In recent years, fashion companies have stopped developing a particular line at a particular price point but instead have started approaching design in terms of line portfolio. This is because at each segment of the fashion pyramid profits can be made by adjusting the fashion content, cost of production and promised values. Armani is an example of a fashion brand that has been able to conjugate its unique brand identity to forge several lines spanning from haute couture to denim and mass market.
In this post we are going to address:
All in all, we can say, that like for any other strategic decision, pursuing the development of multiple collections, designed to address a specific target in the market can be beneficial or detrimental to a company, according to its specific goals and objectives. Having said this, we can suggest some reasons why it might be useful for a company to develop a collection portfolio, or why sticking to a single collection might be better for some.
One sure challenge is related to multiplying the complexity of the process of developing a single line into a variety of lines, with a different design, supply chain, marketing and distribution requirements. In the following paragraph, we’ll look at some of the factors to take into account when approaching collection development.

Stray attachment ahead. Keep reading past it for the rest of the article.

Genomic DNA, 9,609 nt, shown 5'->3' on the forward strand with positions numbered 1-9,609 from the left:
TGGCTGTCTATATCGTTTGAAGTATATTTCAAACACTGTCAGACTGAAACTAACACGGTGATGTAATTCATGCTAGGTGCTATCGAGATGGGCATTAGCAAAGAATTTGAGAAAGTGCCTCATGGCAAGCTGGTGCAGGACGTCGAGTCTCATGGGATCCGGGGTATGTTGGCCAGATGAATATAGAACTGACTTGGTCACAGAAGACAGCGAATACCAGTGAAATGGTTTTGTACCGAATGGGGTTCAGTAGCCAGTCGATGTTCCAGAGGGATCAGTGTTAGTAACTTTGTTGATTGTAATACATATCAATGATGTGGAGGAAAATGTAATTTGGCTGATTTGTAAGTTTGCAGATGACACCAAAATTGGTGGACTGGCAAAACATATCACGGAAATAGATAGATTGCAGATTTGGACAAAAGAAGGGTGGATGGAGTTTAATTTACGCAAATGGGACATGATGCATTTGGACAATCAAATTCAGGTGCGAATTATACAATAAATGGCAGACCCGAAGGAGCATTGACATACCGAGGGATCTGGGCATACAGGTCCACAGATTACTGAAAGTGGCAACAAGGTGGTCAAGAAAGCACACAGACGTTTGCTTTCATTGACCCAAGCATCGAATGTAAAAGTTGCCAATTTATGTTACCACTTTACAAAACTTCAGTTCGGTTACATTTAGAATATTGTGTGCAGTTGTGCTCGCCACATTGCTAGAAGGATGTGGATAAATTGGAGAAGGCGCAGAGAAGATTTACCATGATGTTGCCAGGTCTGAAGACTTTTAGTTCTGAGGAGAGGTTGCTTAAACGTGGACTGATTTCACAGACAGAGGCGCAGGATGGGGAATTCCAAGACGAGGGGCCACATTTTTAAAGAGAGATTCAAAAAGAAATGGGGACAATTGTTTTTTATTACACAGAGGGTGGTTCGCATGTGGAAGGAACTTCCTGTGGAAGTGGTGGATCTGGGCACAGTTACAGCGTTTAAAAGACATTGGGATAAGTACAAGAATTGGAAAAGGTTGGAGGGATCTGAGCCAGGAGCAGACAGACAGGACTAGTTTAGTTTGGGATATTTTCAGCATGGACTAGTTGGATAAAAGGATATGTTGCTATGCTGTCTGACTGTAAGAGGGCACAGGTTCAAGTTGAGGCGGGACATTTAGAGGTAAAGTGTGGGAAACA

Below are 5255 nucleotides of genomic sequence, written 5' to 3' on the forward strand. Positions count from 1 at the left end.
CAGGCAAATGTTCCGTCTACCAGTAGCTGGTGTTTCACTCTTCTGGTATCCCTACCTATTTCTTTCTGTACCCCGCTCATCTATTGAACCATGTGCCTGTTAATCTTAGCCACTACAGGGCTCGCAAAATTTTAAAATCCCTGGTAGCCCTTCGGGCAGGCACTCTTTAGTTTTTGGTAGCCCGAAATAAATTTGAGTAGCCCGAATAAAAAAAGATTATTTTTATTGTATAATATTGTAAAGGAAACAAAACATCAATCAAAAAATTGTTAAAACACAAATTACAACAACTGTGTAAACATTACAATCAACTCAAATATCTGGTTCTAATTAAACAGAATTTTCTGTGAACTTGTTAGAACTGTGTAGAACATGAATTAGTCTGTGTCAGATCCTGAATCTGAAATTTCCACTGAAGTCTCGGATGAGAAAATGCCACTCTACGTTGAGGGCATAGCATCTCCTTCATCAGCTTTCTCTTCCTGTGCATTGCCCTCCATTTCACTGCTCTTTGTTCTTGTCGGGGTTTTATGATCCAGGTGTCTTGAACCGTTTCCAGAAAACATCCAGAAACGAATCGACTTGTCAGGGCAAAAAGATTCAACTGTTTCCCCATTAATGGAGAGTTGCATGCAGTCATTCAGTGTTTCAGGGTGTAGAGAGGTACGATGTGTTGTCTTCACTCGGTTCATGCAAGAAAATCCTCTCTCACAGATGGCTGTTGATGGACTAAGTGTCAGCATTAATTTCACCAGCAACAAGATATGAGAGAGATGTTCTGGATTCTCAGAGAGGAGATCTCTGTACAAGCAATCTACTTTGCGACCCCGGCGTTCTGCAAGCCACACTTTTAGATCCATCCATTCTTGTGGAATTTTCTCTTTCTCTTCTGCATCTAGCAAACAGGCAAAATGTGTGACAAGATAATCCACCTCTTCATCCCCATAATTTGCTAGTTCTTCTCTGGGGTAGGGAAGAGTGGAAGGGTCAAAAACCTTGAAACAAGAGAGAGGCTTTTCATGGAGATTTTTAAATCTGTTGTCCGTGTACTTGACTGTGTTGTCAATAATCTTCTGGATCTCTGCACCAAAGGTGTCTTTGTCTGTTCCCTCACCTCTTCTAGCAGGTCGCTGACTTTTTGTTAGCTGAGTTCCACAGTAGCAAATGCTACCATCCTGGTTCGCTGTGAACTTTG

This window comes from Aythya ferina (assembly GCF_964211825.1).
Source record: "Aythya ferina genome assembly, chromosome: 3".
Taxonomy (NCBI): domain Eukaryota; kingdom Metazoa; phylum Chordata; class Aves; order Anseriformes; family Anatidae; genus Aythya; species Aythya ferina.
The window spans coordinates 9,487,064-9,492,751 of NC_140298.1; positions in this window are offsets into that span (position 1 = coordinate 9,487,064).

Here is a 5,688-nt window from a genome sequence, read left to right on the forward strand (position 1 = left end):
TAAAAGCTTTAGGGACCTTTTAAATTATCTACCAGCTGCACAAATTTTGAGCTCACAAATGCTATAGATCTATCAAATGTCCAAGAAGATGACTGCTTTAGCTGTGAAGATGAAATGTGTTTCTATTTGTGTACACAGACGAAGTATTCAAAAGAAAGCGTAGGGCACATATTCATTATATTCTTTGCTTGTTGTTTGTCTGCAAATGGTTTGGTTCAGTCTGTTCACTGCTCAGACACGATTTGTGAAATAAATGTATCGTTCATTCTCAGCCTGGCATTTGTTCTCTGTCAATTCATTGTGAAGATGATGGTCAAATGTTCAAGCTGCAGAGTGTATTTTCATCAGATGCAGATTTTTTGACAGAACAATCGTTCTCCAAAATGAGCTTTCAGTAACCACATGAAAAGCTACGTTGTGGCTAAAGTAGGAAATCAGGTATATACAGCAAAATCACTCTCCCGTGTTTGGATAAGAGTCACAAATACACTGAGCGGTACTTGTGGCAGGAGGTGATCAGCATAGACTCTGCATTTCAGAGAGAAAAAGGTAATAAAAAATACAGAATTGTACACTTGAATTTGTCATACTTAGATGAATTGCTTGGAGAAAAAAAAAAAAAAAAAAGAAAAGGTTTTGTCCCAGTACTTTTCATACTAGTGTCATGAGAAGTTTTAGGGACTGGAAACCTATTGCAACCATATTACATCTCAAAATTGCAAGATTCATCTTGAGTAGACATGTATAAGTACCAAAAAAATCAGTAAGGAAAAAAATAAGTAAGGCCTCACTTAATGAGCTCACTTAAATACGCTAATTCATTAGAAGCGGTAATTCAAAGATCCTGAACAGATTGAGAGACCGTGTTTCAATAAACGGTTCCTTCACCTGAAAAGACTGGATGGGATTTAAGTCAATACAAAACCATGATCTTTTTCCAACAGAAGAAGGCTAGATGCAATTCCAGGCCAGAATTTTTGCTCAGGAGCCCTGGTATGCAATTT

When developing a line a designer or a style department will need to take into account three different elements of analysis to make sure that a collection portfolio helps a brand widen its market while maintaining its own heritage.
These first three elements may relate to the design and marketing stages of value chain. However, in fashion distribution logistics play an important role, and consequently, we should also take into account:
Let’s now move on to another critical element in collection development: timing and shelflife.
Even if do everything right, each collection will need to be renewed after a season. Thankfully, however, not all collections have the same shelf life. According to what discussed above some collections are going to last longer than other. In order of shelf-life, from the longest to the shortest, here are four collection typologies.
Let’s now move on to conclusions, and understand how the concept of collection portfolio can fit into a more general business framework.
As we’ve seen in this post, there are many opportunities in going after each and every tier of the customer and competing across the fashion pyramid. At the same time, however, this strategy can be extremely costly and multiply risk as much as forecast revenue. In general terms, however, the collection portfolio brings forward a different concept, which relates to the business models that firms follow. A good design idea is not enough, a firm needs to put the idea at the center of a completely new value chain and in a different relationship with its customers if it wants to draw out its value and potential.
This concept is not new, the Business Model Canvas is a tool that was designed to convey this exact idea, that if a core element in a firm changes, then, everything else needs to change too.
What makes this process particularly challenging in fashion is due to the tight deadlines and cyclical process which need to be flawlessly integrated and delivered in order to bring a collection to market.
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